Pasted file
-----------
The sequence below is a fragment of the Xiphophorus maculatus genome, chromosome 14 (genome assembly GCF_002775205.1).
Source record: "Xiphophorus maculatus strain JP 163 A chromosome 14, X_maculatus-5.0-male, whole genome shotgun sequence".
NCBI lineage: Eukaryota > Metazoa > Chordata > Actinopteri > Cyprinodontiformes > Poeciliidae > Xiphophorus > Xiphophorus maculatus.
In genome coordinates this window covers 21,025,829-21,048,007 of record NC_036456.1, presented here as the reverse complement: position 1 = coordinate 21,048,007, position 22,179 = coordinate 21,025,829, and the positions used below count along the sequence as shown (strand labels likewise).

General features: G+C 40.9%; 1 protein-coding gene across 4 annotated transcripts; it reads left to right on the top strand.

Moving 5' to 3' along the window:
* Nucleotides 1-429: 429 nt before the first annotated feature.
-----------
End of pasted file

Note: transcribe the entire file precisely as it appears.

The sequence below is a fragment of the Xiphophorus maculatus genome, chromosome 14 (genome assembly GCF_002775205.1).
Source record: "Xiphophorus maculatus strain JP 163 A chromosome 14, X_maculatus-5.0-male, whole genome shotgun sequence".
NCBI lineage: Eukaryota > Metazoa > Chordata > Actinopteri > Cyprinodontiformes > Poeciliidae > Xiphophorus > Xiphophorus maculatus.
In genome coordinates this window covers 21,025,829-21,048,007 of record NC_036456.1, presented here as the reverse complement: position 1 = coordinate 21,048,007, position 22,179 = coordinate 21,025,829, and the positions used below count along the sequence as shown (strand labels likewise).

General features: G+C 40.9%; 1 protein-coding gene across 4 annotated transcripts; it reads left to right on the top strand.

Moving 5' to 3' along the window:
* Nucleotides 1-429: 429 nt before the first annotated feature.